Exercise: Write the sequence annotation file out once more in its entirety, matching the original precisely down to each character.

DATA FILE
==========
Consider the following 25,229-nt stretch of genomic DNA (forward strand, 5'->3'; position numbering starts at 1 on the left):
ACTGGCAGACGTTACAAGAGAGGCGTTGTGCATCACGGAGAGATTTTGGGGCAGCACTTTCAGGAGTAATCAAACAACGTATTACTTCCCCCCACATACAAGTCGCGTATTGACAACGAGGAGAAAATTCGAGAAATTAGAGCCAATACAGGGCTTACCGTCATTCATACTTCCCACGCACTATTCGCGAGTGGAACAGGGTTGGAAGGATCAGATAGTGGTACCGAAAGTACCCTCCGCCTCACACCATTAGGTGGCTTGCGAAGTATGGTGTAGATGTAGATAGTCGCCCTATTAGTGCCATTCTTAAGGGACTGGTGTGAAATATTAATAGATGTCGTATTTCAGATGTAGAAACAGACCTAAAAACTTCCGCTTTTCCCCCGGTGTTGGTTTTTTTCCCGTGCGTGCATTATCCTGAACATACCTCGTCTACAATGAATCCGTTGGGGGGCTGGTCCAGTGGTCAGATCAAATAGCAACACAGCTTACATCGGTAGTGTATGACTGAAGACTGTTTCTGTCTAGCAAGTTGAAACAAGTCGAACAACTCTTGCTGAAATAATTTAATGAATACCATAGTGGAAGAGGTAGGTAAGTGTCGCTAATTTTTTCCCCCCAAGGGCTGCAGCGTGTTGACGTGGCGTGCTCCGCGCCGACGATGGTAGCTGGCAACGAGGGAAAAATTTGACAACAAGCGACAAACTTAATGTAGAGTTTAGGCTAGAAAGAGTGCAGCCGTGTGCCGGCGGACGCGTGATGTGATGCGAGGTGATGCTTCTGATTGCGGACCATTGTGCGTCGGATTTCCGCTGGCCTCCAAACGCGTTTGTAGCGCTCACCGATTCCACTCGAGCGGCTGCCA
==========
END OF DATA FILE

Consider the following 25,229-nt stretch of genomic DNA (forward strand, 5'->3'; position numbering starts at 1 on the left):
ACTGGCAGACGTTACAAGAGAGGCGTTGTGCATCACGGAGAGATTTTGGGGCAGCACTTTCAGGAGTAATCAAACAACGTATTACTTCCCCCCACATACAAGTCGCGTATTGACAACGAGGAGAAAATTCGAGAAATTAGAGCCAATACAGGGCTTACCGTCATTCATACTTCCCACGCACTATTCGCGAGTGGAACAGGGTTGGAAGGATCAGATAGTGGTACCGAAAGTACCCTCCGCCTCACACCATTAGGTGGCTTGCGAAGTATGGTGTAGATGTAGATAGTCGCCCTATTAGTGCCATTCTTAAGGGACTGGTGTGAAATATTAATAGATGTCGTATTTCAGATGTAGAAACAGACCTAAAAACTTCCGCTTTTCCCCCGGTGTTGGTTTTTTTCCCGTGCGTGCATTATCCTGAACATACCTCGTCTACAATGAATCCGTTGGGGGGCTGGTCCAGTGGTCAGATCAAATAGCAACACAGCTTACATCGGTAGTGTATGACTGAAGACTGTTTCTGTCTAGCAAGTTGAAACAAGTCGAACAACTCTTGCTGAAATAATTTAATGAATACCATAGTGGAAGAGGTAGGTAAGTGTCGCTAATTTTTTCCCCCCAAGGGCTGCAGCGTGTTGACGTGGCGTGCTCCGCGCCGACGATGGTAGCTGGCAACGAGGGAAAAATTTGACAACAAGCGACAAACTTAATGTAGAGTTTAGGCTAGAAAGAGTGCAGCCGTGTGCCGGCGGACGCGTGATGTGATGCGAGGTGATGCTTCTGATTGCGGACCATTGTGCGTCGGATTTCCGCTGGCCTCCAAACGCGTTTGTAGCGCTCACCGATTCCACTCGAGCGGCTGCCA